resentment at the Games Organizing Committee. These countries are worried that they still have not been able to visit the venues and have warned that "full strength" teams may not be able to come for the Games.
The dengue outbreak, shooting at the Jama Masjid, the "filthy" living conditions at the Games Village, a pedestrian bridge collapsing and the falling of a ceiling tile at wrestling hall of the Jawaharlal Nehru Stadium, the showpiece stadium of the Games, have raised serious question in the minds of the participating countries.
Commonwealth Games Scotland said it was delaying sending its contingent over health and safety fears. Scotland's chef de mission Jon Doig said in a statement: "We will continue to monitor the situation before determining our next response."
"At this point we are planning for full participation in the Games and sincerely hope that the outstanding issues can be resolved. However, we will not compromise on issues of health, safety and security," he asserted.
Besides Scotland, other participating countries like New Zealand, Canada, Australia and England are also having second thoughts over sending their teams for the Games Oct 3-14.
Australian Sports Minister Mark Arbib said that team officials, who are in Delhi, have raised "grave concerns" about hygiene and cleanliness in the Games Village where the athletes are to stay.
"We are concerned and we are seeking more information from the high commission and asking them to have discussions with their Indian counterparts," Arbib was quoted as saying by ABC Sport.
"The Commonwealth Games Federation has written to the Indian government regarding the Village and also regarding preparations for the Games, so obviously we await further information from the federation."
Australian Commonwealth Games Association chief executive Perry Crosswhite says he would support any athlete who withdraws from the Games.
"We have said all along ... it's a decision of each of the athletes whether they come to the Games or not," he said.
"I think I understand why Dani Samuels decided not to go. She contacted us and told us and we accept that, and (she) probably will not be the last one. I'm sure we'll potentially get others that decide for the same reasons."
Canada also hinted that it is ready to pull out of the Commonwealth Games if India quickly fails to fix the problems.
In a teleconference Tuesday with Canada's advance team of sport and security officials in Delhi, Commonwealth Games Canada president Andrew Pipe said: "This would have been an opportunity for India to shine. Instead, I think, it risks considerable international embarrassment unless some of these deficiencies can be addressed. It is not as if the Indian government has been unaware of these problems - and that is, I think, the source of so much frustration on the part of many of us."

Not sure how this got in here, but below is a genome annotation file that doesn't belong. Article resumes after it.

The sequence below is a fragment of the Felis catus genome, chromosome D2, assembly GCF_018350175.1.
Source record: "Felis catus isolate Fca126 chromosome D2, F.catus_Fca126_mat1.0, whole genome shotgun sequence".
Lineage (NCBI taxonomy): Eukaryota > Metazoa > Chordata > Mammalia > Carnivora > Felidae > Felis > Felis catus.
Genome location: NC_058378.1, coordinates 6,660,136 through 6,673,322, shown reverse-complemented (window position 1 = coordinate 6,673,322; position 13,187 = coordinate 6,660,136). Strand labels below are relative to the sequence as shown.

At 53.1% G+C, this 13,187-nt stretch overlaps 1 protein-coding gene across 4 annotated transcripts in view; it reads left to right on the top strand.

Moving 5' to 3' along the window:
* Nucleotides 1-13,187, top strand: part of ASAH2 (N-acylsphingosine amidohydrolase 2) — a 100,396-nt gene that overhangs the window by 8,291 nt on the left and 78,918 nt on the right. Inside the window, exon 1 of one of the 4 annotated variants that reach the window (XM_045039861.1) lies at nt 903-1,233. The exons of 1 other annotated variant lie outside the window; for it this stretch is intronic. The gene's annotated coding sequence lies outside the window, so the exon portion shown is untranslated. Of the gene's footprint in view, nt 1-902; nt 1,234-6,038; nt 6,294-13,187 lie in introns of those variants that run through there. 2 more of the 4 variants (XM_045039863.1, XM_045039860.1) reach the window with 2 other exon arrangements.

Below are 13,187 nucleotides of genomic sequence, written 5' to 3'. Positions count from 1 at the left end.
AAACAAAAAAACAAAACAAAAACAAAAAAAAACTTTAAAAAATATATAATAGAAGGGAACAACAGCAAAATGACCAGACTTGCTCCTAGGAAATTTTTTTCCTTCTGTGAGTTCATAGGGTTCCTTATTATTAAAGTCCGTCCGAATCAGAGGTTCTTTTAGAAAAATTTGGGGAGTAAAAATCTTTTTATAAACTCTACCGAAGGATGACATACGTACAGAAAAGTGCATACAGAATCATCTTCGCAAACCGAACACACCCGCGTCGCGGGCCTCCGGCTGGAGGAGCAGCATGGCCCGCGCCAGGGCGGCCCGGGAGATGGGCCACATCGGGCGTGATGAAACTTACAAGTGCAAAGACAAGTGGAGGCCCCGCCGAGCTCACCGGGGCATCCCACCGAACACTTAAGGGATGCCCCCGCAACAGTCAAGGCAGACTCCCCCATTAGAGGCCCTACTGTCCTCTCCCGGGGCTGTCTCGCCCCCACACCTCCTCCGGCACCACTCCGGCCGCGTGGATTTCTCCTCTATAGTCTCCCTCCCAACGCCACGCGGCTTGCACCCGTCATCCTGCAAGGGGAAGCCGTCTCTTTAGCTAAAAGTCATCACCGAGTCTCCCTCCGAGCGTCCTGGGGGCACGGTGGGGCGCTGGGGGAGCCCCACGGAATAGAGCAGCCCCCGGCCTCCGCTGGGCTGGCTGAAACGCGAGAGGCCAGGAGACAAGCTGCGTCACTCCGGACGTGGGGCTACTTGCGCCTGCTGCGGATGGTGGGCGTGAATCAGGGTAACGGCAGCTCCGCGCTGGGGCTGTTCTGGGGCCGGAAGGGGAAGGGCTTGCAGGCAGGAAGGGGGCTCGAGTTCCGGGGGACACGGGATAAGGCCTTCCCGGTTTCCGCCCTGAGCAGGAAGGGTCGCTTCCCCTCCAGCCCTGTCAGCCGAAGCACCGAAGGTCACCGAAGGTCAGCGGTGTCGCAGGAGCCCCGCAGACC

New Zealand Prime Minister John Key said that he would support any athlete who decides not to participate in the Commonwealth Games and added: "They have to make their own decision on whether they feel comfortable or not with the risks involved."
The prime minister said that it was up to the New Zealand Olympic Committee (NZOC) to decide whether or not to send a team.
He made it clear that he would support any individual athlete who decides not to go.
"I think in the end, they have to make their own decision on whether they feel comfortable or not with the risks involved," he said, adding "we're trying to give our people the best assessment that we can".
Sport Wales has asked the organisers of the Commonwealth Games to confirm that the event venues and the accommodation arrangements are fully ready and safe to enable it decide on its next move.
"We have given the Organising Committee a deadline of this evening to confirm if all venues and the Games Village are fit for the purpose," BBC Wednesday quoted a Sport Wales statement as saying.
"On the basis of that announcement, we will be contacting athletes via our team managers and advise them of the latest position and will issue a further update," the statement added.
There was, however, some hope for as Commonwealth Games England president Dame Kelly Holmes came to the defence of Delhi, saying that delays are part and parcel of any multi-sporting event.
Holmes, a former Olympic double gold medallist who visited Delhi last month along with Prime Minister David Cameron, said: "I compare it to the Athens Olympics when they were still planting trees on the day it opened. I don't think it can get any worse than that."
"It is a fair point with a nation where so many people are in unfortunate positions, but I really hope the Games brings a different energy and makes some people feel proud. I just hope the general public in India will be given the chance to go to the Games," Holmes was quoted as saying by The Times.
Some 7,000 participants and officials from 71 countries and territories are expected to attend the Oct 3-14 Commonwealth Games, India's biggest sporting event after the 1982 Asian Games it hosted in New Delhi.